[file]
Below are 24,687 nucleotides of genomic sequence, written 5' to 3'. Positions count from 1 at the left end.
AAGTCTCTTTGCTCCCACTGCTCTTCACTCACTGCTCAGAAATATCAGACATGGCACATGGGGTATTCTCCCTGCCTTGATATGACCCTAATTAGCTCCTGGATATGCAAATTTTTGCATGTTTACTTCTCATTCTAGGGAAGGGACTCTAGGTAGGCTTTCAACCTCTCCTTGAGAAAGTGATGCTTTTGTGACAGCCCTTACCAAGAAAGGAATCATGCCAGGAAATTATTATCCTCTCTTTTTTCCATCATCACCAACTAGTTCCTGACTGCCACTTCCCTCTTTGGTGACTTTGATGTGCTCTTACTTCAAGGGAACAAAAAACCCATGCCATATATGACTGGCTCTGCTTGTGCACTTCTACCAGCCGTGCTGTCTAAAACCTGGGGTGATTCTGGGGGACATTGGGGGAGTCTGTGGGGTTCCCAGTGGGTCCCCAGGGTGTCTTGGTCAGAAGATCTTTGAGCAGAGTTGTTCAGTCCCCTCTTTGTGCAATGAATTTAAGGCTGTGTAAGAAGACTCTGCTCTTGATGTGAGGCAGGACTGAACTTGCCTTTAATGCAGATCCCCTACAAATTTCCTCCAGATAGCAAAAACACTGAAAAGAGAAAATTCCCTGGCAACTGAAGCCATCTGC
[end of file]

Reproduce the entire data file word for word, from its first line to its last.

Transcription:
Below are 24,687 nucleotides of genomic sequence, written 5' to 3'. Positions count from 1 at the left end.
AAGTCTCTTTGCTCCCACTGCTCTTCACTCACTGCTCAGAAATATCAGACATGGCACATGGGGTATTCTCCCTGCCTTGATATGACCCTAATTAGCTCCTGGATATGCAAATTTTTGCATGTTTACTTCTCATTCTAGGGAAGGGACTCTAGGTAGGCTTTCAACCTCTCCTTGAGAAAGTGATGCTTTTGTGACAGCCCTTACCAAGAAAGGAATCATGCCAGGAAATTATTATCCTCTCTTTTTTCCATCATCACCAACTAGTTCCTGACTGCCACTTCCCTCTTTGGTGACTTTGATGTGCTCTTACTTCAAGGGAACAAAAAACCCATGCCATATATGACTGGCTCTGCTTGTGCACTTCTACCAGCCGTGCTGTCTAAAACCTGGGGTGATTCTGGGGGACATTGGGGGAGTCTGTGGGGTTCCCAGTGGGTCCCCAGGGTGTCTTGGTCAGAAGATCTTTGAGCAGAGTTGTTCAGTCCCCTCTTTGTGCAATGAATTTAAGGCTGTGTAAGAAGACTCTGCTCTTGATGTGAGGCAGGACTGAACTTGCCTTTAATGCAGATCCCCTACAAATTTCCTCCAGATAGCAAAAACACTGAAAAGAGAAAATTCCCTGGCAACTGAAGCCATCTGC